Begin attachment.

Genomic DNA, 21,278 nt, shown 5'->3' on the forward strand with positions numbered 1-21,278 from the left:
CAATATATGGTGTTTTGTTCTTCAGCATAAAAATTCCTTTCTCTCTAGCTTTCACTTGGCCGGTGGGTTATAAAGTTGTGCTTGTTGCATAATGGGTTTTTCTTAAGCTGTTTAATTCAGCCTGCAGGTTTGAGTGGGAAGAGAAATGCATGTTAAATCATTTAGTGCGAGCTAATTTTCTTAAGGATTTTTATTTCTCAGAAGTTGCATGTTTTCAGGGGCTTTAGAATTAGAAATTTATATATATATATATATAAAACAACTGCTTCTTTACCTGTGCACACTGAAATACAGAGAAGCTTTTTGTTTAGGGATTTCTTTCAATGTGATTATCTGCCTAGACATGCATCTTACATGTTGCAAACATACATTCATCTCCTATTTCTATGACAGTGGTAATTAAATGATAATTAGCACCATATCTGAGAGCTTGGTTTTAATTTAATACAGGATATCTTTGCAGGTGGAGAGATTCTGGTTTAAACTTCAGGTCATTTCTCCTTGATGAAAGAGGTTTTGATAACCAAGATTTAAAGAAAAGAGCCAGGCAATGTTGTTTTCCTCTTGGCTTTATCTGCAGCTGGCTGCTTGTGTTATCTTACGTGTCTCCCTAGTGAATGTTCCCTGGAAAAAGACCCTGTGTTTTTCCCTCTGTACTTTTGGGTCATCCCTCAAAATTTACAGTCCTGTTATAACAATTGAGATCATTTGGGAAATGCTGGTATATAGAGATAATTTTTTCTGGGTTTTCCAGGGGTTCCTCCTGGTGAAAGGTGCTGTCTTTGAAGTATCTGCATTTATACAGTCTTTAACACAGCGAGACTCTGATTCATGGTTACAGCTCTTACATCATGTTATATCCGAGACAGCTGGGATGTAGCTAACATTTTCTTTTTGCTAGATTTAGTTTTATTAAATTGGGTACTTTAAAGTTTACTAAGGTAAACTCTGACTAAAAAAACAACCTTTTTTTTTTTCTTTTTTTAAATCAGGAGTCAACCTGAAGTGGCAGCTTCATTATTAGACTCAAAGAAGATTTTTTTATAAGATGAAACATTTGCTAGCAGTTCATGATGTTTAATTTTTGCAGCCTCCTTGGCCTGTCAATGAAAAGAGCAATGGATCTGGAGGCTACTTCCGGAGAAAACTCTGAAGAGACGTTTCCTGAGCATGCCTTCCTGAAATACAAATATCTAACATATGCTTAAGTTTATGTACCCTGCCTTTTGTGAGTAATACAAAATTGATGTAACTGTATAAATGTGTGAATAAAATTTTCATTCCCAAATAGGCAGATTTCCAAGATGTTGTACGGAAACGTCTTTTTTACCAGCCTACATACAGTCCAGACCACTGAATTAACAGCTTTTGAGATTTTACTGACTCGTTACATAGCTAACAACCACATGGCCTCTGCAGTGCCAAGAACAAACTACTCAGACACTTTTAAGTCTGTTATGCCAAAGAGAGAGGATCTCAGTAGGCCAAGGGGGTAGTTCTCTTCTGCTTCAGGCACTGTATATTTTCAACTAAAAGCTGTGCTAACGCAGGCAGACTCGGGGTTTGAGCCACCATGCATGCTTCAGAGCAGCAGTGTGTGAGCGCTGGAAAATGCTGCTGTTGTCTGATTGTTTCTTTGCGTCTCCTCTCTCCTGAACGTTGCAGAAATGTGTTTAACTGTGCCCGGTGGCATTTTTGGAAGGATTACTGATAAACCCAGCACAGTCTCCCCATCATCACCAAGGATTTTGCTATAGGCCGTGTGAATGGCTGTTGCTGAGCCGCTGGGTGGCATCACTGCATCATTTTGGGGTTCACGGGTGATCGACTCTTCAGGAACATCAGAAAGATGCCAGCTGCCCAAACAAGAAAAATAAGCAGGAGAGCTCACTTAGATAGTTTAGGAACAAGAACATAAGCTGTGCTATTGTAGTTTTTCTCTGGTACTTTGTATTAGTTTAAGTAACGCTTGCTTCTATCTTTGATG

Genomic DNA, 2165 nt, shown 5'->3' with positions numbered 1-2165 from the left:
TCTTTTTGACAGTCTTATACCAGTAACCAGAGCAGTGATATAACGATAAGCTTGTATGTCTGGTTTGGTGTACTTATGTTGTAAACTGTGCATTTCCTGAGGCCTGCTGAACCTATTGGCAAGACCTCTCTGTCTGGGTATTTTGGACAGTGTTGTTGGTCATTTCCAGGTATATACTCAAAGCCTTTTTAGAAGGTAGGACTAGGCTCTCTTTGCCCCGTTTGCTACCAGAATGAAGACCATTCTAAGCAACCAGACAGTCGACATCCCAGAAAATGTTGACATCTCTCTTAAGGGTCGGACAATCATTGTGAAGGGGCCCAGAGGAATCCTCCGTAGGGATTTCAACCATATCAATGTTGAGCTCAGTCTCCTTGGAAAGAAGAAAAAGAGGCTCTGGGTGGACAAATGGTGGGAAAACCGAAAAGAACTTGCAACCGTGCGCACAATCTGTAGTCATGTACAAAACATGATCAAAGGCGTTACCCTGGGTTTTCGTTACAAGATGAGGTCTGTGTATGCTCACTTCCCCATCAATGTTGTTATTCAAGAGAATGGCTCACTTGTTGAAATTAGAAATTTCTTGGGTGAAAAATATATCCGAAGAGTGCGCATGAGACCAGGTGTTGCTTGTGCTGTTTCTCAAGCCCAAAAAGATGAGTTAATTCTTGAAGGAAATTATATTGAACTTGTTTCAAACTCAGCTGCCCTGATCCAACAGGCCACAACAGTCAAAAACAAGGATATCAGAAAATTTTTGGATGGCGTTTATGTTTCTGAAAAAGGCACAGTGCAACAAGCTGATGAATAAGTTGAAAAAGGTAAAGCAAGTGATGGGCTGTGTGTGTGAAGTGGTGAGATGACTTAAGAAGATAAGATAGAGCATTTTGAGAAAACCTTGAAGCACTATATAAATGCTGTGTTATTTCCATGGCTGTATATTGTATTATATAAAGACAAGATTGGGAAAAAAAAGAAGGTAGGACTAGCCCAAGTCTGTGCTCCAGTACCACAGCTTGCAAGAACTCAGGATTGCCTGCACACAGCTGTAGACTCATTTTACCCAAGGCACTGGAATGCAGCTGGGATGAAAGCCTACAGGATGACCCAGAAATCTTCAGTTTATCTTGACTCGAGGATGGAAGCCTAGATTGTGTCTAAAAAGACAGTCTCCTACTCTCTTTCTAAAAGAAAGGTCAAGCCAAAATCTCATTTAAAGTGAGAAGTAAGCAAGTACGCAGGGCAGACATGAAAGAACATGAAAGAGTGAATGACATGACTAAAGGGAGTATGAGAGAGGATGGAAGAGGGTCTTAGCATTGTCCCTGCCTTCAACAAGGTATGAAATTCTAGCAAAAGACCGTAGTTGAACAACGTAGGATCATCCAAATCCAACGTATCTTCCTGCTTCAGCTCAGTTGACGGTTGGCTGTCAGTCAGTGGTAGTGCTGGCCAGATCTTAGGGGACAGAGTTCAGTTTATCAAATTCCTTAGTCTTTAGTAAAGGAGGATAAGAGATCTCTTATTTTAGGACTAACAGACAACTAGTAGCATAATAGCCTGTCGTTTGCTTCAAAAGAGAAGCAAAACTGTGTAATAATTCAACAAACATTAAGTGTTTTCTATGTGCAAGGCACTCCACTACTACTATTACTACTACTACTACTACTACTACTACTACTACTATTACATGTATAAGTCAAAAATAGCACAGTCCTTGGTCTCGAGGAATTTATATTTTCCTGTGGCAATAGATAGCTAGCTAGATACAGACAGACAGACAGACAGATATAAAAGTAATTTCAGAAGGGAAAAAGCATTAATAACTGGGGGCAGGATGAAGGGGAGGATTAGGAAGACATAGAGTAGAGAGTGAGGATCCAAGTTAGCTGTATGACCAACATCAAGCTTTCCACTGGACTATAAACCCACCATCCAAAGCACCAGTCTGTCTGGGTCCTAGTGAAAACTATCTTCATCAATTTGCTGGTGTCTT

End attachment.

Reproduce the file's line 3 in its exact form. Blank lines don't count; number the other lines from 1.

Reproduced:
Genomic DNA, 2165 nt, shown 5'->3' with positions numbered 1-2165 from the left: